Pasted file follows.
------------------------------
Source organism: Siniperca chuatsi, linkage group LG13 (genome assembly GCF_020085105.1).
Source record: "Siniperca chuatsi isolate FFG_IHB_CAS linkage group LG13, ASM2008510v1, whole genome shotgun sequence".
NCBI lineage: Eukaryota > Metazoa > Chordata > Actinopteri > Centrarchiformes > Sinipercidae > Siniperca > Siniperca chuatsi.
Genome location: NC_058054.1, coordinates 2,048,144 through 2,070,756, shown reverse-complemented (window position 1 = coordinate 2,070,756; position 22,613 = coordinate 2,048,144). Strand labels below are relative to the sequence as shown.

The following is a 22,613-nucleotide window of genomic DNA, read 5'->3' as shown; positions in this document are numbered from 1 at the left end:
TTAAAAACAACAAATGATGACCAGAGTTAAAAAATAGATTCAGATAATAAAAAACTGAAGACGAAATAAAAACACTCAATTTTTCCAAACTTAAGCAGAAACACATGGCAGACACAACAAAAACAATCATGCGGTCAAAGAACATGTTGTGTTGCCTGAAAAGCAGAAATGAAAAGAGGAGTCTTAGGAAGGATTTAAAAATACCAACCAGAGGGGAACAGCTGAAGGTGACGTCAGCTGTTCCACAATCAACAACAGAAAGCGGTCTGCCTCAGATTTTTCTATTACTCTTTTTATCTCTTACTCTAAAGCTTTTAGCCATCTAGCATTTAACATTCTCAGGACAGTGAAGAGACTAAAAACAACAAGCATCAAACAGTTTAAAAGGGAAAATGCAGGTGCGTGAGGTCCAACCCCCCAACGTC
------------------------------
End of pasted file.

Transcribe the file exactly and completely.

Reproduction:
Source organism: Siniperca chuatsi, linkage group LG13 (genome assembly GCF_020085105.1).
Source record: "Siniperca chuatsi isolate FFG_IHB_CAS linkage group LG13, ASM2008510v1, whole genome shotgun sequence".
NCBI lineage: Eukaryota > Metazoa > Chordata > Actinopteri > Centrarchiformes > Sinipercidae > Siniperca > Siniperca chuatsi.
Genome location: NC_058054.1, coordinates 2,048,144 through 2,070,756, shown reverse-complemented (window position 1 = coordinate 2,070,756; position 22,613 = coordinate 2,048,144). Strand labels below are relative to the sequence as shown.

The following is a 22,613-nucleotide window of genomic DNA, read 5'->3' as shown; positions in this document are numbered from 1 at the left end:
TTAAAAACAACAAATGATGACCAGAGTTAAAAAATAGATTCAGATAATAAAAAACTGAAGACGAAATAAAAACACTCAATTTTTCCAAACTTAAGCAGAAACACATGGCAGACACAACAAAAACAATCATGCGGTCAAAGAACATGTTGTGTTGCCTGAAAAGCAGAAATGAAAAGAGGAGTCTTAGGAAGGATTTAAAAATACCAACCAGAGGGGAACAGCTGAAGGTGACGTCAGCTGTTCCACAATCAACAACAGAAAGCGGTCTGCCTCAGATTTTTCTATTACTCTTTTTATCTCTTACTCTAAAGCTTTTAGCCATCTAGCATTTAACATTCTCAGGACAGTGAAGAGACTAAAAACAACAAGCATCAAACAGTTTAAAAGGGAAAATGCAGGTGCGTGAGGTCCAACCCCCCAACGTC